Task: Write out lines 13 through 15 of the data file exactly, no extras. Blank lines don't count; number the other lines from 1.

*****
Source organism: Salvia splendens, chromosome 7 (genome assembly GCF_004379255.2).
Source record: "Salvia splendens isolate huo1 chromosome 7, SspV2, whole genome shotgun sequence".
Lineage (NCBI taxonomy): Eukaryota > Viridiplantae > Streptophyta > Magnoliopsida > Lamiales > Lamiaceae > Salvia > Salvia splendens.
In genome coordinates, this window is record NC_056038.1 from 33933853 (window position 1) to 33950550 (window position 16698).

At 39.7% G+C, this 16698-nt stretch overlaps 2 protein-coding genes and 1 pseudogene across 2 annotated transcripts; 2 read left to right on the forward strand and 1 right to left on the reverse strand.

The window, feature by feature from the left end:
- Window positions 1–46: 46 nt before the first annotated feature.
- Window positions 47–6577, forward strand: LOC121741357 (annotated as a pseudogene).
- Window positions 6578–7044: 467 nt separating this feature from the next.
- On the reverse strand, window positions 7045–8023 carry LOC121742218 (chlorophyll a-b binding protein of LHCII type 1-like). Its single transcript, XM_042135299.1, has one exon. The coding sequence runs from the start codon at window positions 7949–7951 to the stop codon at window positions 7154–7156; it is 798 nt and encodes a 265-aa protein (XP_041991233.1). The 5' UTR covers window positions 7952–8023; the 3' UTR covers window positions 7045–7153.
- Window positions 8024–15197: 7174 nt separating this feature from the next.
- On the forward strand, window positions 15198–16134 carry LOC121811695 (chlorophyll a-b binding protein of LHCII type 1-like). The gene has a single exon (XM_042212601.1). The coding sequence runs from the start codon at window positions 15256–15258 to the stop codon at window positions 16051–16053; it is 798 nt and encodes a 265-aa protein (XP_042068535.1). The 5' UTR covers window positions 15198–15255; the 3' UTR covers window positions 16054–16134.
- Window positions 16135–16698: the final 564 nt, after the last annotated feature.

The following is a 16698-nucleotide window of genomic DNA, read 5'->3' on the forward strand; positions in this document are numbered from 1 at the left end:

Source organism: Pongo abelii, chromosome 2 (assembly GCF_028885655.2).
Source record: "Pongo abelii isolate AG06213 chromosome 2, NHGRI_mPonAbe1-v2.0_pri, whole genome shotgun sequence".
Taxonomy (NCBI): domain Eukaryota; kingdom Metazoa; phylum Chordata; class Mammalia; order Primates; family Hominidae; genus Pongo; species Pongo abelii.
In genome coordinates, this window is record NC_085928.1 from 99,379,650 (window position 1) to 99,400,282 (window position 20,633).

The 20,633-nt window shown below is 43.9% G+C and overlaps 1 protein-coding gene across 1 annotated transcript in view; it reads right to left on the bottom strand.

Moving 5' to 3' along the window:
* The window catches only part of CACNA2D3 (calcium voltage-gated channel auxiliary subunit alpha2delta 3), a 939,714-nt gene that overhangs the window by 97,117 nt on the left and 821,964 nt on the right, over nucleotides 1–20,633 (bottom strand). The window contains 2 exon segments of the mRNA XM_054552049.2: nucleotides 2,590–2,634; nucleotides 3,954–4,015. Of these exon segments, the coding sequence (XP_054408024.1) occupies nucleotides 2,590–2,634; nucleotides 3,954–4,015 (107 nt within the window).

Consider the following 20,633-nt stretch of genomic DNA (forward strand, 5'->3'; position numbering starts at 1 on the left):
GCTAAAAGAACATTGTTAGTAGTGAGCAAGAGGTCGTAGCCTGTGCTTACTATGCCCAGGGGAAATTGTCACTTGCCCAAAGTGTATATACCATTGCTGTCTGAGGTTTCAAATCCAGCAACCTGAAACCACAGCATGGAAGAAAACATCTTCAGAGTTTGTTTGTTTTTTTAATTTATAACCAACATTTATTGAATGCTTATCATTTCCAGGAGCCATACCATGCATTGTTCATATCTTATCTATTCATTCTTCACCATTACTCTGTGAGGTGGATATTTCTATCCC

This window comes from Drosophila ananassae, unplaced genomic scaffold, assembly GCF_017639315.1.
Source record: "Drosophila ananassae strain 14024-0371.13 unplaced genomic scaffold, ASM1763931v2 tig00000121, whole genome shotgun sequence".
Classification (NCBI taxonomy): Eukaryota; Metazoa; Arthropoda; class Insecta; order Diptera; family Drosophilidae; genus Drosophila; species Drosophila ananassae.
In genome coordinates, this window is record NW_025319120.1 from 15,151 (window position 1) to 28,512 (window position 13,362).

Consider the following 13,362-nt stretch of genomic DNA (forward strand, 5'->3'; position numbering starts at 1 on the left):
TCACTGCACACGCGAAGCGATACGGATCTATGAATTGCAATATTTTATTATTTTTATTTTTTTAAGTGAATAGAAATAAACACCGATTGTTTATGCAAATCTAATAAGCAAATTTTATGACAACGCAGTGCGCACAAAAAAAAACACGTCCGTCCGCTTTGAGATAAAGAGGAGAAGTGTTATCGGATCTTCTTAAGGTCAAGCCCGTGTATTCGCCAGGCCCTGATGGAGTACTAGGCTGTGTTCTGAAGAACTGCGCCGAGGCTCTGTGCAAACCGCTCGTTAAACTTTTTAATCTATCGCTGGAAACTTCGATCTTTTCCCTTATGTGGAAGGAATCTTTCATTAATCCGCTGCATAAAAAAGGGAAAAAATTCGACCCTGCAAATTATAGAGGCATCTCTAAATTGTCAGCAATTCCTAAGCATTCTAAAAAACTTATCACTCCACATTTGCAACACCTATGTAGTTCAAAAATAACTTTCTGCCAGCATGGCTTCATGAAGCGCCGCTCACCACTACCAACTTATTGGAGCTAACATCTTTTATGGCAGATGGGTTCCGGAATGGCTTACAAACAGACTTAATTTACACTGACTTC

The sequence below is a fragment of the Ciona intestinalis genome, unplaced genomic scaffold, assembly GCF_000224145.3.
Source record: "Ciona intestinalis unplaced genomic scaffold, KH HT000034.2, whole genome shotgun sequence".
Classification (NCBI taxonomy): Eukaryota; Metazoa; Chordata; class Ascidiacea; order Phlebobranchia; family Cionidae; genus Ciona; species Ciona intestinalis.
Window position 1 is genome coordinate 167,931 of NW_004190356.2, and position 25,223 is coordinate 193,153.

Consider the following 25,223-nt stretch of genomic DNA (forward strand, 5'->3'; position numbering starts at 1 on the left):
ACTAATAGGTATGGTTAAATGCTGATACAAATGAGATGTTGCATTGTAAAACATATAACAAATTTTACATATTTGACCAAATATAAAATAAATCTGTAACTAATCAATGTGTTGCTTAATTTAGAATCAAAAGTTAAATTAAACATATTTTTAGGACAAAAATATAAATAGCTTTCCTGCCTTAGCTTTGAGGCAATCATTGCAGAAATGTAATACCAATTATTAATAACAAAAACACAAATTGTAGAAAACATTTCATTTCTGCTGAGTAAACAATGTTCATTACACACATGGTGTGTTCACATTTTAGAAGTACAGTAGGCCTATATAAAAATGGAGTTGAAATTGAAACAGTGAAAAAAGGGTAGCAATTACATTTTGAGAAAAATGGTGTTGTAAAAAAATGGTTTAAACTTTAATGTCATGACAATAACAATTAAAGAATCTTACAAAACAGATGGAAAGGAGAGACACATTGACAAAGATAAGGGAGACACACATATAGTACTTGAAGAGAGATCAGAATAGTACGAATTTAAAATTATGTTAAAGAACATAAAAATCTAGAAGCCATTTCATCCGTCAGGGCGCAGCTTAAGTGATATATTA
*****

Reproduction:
- Window positions 16135–16698: the final 564 nt, after the last annotated feature.

The following is a 16698-nucleotide window of genomic DNA, read 5'->3' on the forward strand; positions in this document are numbered from 1 at the left end:

Source organism: Pongo abelii, chromosome 2 (assembly GCF_028885655.2).